The discovery of buried (shot) badgers on the farm provide a clue as to why Harry took his own life.

It really is bleak viewing – and highlights the tough lives farmers live most of the time. When one of the herd gives birth to a healthy calf, Aubrey tells Clover to shoot it because it is a boy, not a girl. With the same gun that Harry killed himself with. Clover then proceeds to cremate it in a wheelbarrow with fuel from one of the cans in the farm kitchen.

All rather harrowing, especially for a vegetarian like Clover, but part and parcel of every day farming life. As is the mud, the cold, the mundanity of much farm work and the susceptibility of farming to the force of mother nature.

But the film ensnares you from start to finish. When Aubrey disappears just prior to Harry’s funeral and Clover discovers he has taken a shot-gun from the cupboard, we wait for the sound of the inevitable gun shot. It comes. Has he also committed suicide? At times, The Levelling resembles a horror movie and sets your pulse racing.

The acting is quite brilliant with Ellie Kendrick (Meera Reed, Game of Thrones) outstanding as Clover. A family member who has become an outsider, an outcast. Intelligent and not frightened to challenge anyone – her father especially and  James (Jack Holden).

An individual who is stronger than her brother was (she survived boarding school, he didn’t). Hewn out of the same stone as her deceased mother who was the family matriarch and whose death seems to have triggered the start of the farm’s decline. Indeed, Clover is the person best equipped to run the farm, a fact Aubrey acknowledges.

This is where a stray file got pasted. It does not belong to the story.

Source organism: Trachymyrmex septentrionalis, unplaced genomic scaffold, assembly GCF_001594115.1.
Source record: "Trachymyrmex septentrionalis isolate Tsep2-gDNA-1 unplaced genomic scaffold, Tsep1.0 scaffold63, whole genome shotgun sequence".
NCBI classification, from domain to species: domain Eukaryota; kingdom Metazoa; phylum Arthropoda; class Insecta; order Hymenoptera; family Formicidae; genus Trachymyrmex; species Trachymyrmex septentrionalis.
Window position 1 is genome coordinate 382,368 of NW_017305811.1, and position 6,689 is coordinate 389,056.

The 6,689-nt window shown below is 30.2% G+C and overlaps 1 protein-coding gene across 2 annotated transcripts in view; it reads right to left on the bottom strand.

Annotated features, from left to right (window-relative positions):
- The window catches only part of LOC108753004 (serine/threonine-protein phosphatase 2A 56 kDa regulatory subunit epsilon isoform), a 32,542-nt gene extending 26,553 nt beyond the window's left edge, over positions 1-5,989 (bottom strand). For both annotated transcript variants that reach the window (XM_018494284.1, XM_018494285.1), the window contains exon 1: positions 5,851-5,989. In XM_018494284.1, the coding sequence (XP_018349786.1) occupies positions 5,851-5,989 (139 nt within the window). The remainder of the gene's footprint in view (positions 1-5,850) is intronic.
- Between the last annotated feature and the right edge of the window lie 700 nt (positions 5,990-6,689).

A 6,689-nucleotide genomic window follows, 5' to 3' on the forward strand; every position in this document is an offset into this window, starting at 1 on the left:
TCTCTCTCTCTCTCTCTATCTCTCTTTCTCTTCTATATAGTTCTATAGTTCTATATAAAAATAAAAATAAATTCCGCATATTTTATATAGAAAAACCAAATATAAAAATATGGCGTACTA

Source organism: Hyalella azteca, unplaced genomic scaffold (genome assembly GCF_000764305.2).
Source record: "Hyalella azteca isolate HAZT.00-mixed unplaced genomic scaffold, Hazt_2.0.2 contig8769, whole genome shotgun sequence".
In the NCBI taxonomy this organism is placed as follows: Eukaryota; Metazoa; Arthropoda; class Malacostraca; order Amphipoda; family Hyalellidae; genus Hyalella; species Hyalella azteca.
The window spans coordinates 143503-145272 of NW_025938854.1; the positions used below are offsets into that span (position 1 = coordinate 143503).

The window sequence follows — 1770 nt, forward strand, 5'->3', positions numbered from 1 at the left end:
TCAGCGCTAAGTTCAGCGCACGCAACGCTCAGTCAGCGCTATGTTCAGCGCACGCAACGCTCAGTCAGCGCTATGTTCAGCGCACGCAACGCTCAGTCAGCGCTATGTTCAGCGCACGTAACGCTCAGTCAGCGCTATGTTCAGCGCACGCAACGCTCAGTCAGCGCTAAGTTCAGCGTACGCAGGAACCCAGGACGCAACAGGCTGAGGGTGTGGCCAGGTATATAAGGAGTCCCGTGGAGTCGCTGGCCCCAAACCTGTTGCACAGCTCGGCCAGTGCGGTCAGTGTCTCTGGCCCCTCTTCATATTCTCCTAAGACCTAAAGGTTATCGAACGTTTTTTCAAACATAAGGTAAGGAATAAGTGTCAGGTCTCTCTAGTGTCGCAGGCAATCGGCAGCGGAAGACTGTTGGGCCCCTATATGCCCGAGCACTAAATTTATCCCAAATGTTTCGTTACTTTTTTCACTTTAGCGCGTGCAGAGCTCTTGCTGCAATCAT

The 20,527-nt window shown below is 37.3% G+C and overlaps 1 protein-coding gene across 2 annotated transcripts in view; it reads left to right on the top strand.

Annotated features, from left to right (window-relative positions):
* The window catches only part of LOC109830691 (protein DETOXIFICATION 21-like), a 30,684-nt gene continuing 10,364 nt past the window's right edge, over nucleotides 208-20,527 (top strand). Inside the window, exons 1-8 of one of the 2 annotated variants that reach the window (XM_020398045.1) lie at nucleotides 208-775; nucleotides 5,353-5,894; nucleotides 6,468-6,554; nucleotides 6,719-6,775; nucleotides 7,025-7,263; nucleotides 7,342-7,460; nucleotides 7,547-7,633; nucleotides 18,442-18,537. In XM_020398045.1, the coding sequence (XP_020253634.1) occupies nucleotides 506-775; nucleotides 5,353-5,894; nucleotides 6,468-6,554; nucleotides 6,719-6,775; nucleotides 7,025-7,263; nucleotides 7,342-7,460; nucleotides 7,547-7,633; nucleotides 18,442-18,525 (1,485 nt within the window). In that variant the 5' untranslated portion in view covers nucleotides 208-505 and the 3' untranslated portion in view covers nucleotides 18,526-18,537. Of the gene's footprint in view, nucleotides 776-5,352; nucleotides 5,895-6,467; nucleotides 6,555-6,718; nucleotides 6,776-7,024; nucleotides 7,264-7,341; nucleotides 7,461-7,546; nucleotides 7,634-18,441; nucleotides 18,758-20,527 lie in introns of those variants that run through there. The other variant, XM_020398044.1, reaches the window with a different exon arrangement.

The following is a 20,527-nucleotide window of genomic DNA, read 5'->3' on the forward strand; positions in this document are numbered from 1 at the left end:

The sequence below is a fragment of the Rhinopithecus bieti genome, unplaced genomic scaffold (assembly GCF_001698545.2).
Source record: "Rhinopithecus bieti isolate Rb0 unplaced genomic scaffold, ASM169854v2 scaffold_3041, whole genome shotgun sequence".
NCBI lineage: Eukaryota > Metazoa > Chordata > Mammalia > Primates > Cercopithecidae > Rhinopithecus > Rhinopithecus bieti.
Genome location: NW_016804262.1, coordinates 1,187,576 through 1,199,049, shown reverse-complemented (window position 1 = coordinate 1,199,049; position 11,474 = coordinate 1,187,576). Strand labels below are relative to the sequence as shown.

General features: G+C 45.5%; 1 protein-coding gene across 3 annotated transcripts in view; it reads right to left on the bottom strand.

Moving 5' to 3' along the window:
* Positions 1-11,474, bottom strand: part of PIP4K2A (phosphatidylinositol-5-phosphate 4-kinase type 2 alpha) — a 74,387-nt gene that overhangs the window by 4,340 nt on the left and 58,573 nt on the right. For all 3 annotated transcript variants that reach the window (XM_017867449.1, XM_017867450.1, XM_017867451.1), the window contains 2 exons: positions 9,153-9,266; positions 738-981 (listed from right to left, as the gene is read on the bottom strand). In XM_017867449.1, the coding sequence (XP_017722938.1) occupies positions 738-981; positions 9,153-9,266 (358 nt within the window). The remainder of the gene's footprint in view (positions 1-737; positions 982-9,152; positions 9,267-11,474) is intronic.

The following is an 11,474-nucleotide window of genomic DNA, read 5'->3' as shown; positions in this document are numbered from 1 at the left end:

David Troughton as Aubrey is also excellent although for fans of the Archers, it will be difficult to listen to – and watch – him without drawing comparisons with Tony, the character he plays in the Radio 4 series.


Aubrey is a more broken man than Tony although it is a close run thing (Tony was seriously injured in a farming incident, has had major family issues to deal with and problems with his livestock). Troughton makes the transition from radio to film seem effortless. A vulnerable man crumbling from within.

One of the only rays of sunshine (and I am clutching at straws) is provided by family friend Helen (Angela Curran). She provides the Catto’s with home-made shepherd’s pie (Clover can only pick out the potato) and with the only colour in the entire film – the beautiful flowers she has assembled for Harry’s funeral.

Another uplifting moment is the ending which is more healing – despite all the killing – than fractious. Come hell, fire, water and death, love’s sinews are resilient.

The Levelling is sparse cinema but gripping nonetheless. Cinematographer Nanu Segal deserves a special mention for drawing the links between nature and the Catto’s. The magnificent hare running across the field and the drawing of one that hangs on Harry’s bedroom wall. The constant threat left by the floods, a danger which nearly costs both Clover and Milo dearly. The music is also haunting.

Gritty and grimy but gripping nonetheless. A must see film from a British director with a great future ahead of her.

Clover Catto Ellie Kendrick
James Jack Holden
Harry Catto Joe Blakemore
Reverend Trusler Clare Burt
Helen Angela Curran
Aubrey Catto David Troughton
Ian Jones Stephen Chapman
Officer Hembry Joe Attewell

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Also Read: Kaufman’s Puppet Show: Alienation in Anomalisa

Cinematic Poetry: An In-Depth Reading of Jim Jarmusch’s Film Paterson (2016)

James recommends: The Shallows (Film Review)